I once had an MCAT teacher who was unable to smell anything for an entire year. After undergoing a bad eating experience at an Indian restaurant, he woke up to discover that his sense of smell had vanished. He spent the good part of a year with an effectively plugged-up nose, eating all kinds of foods indiscriminately with little enjoyment.
Though he was never officially diagnosed, my teacher might have been suffering from something called olfactory fatigue. Characterized by an inability to distinguish odors from one another after prolonged exposure to a particularly strong-smelling agent, olfactory fatigue generally arises in individuals who spend large amounts of time around wine, alcohol or spicy foods. Olfactory fatigue is categorized as a type of sensory adaptation, in which the body desensitizes itself to existing stimuli so as to make room for new stimuli, thereby preventing our nervous systems from being overloaded.
The nose is a funny little organ. Debatably the most useless and least developed of our five senses, smell in the modern age has long acted like an extra appendage — and we don’t really know what it’s for. Scientific literature has imbued the olfactory bulb with some pretty mystical functions. Smell acts as sort of a first warning against invaders. It’s been suggested to warm up the digestion process and help us metabolize our food more efficiently. Smell is even intimately connected to memory. Like Proust’s whiff of the madeleine, smell can return us to our childhoods, evoking wonderfully nostalgic memories of times past.
You can “train” your nose to smell better too, according to experts. Director of the International Flavors & Fragrances’s New York perfumery school Ron Winnegrad suggests keeping small jars of ingredients such as vanilla, cloves, celery and pencil shavings around the house and smelling the collection for about half an hour a day. But there’s a special technique you have to procure in order to become a true olfactory connoisseur. Rather than take one deep sniff, Winnegrad recommends that smellers take two or three short whiffs and then exhale in order to prevent olfactory fatigue from kicking in.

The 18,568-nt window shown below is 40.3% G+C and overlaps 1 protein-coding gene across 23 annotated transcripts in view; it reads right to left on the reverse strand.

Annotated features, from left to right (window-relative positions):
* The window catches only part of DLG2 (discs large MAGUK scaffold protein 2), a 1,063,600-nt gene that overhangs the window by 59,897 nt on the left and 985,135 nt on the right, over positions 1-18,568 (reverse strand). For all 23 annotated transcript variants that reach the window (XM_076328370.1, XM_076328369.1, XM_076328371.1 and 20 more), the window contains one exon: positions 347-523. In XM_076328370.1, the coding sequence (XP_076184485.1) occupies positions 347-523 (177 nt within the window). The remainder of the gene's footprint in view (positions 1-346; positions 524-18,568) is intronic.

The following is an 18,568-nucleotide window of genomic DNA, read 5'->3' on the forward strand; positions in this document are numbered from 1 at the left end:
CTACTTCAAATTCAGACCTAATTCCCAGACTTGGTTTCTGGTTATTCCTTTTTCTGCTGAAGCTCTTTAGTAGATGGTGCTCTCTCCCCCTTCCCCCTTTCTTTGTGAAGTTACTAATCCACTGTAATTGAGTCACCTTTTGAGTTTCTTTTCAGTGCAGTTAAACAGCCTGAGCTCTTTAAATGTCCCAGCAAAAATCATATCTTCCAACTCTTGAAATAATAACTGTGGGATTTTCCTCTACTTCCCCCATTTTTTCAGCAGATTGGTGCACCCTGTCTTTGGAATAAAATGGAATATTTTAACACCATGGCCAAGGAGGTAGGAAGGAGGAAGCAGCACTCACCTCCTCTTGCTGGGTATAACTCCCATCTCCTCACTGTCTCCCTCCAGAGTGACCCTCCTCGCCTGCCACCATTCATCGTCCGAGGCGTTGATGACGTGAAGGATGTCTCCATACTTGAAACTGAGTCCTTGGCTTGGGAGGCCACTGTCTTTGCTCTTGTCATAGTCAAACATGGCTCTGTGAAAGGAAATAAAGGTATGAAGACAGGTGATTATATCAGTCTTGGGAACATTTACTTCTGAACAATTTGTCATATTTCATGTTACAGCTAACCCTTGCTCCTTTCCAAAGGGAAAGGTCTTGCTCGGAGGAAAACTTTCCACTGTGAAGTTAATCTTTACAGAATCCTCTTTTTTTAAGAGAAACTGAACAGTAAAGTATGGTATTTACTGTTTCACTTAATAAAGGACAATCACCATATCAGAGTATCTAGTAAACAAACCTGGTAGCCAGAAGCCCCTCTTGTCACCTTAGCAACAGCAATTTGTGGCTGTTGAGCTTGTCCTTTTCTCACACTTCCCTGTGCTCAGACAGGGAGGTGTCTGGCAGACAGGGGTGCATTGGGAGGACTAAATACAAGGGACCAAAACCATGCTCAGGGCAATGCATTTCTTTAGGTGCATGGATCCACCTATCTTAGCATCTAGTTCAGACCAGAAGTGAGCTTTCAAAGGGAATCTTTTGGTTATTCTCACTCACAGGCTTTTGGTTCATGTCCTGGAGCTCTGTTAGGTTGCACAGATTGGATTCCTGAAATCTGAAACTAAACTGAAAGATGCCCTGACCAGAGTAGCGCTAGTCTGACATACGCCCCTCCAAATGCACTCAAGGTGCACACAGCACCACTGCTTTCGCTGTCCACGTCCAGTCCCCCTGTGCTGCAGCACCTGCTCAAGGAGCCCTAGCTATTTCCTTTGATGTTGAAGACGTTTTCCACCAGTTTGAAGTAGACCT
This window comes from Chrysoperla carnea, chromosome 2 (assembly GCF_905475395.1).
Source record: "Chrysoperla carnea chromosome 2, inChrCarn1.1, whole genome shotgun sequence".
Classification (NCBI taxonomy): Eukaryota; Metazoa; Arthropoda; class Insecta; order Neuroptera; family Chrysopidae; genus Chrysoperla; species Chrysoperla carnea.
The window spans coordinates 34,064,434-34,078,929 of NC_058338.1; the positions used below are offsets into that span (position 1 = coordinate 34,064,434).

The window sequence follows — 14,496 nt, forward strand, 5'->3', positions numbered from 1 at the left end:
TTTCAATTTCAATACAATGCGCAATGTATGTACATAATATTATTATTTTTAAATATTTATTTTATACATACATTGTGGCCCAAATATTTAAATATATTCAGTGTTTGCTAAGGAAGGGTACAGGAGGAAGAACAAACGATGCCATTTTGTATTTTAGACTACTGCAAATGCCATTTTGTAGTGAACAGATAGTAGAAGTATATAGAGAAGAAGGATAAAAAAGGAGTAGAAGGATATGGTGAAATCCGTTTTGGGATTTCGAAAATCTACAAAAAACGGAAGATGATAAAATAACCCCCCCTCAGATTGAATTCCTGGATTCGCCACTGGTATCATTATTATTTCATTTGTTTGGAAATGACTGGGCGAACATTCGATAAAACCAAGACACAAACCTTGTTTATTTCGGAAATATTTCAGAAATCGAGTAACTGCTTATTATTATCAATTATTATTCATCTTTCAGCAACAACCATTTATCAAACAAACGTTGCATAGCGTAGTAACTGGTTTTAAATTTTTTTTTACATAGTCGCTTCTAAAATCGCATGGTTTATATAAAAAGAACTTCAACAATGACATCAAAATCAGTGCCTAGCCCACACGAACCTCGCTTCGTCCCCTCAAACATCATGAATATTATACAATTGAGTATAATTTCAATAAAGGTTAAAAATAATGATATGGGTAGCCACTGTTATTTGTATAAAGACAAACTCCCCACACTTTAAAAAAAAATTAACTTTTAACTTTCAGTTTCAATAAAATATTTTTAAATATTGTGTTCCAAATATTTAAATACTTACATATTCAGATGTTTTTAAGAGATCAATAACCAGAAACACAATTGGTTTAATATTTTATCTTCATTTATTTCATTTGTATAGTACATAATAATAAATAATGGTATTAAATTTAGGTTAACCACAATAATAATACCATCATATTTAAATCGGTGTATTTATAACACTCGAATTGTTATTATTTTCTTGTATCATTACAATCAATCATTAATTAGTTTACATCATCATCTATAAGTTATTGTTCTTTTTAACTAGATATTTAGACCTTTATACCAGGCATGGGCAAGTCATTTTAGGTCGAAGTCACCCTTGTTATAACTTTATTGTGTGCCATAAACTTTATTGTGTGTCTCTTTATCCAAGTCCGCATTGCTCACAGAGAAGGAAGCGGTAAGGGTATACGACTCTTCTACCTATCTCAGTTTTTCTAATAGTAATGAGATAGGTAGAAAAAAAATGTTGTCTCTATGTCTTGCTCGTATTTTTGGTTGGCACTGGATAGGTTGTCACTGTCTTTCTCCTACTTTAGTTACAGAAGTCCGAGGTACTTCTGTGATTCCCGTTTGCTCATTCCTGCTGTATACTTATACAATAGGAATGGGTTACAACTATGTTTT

If you’re already a victim to olfactory fatigue, researchers at the University of Oklahoma recommend that one should smell coffee beans in order to re-jolt their sense of smell back into shape. The study hypothesizes that this is because one of the 28 odorants contained in a coffee molecule can detach the original food odorants responsible for olfactory fatigue from their receptors. In a sense, the coffee scent will “refresh” the receptors in an individual’s nose to make way for new scent stimulants.
That’s the reason why perfume counters usually have a jar of coffee beans next to the scent samples – the coffee beans allow customers to better distinguish between scents by competitively binding to their olfactory receptors and kicking out the original perfume odorants.
My MCAT teacher eventually regained his sense of smell, but maybe the answer to his olfactory problem could’ve been as simple as ordering an espresso shot from Comet Coffee.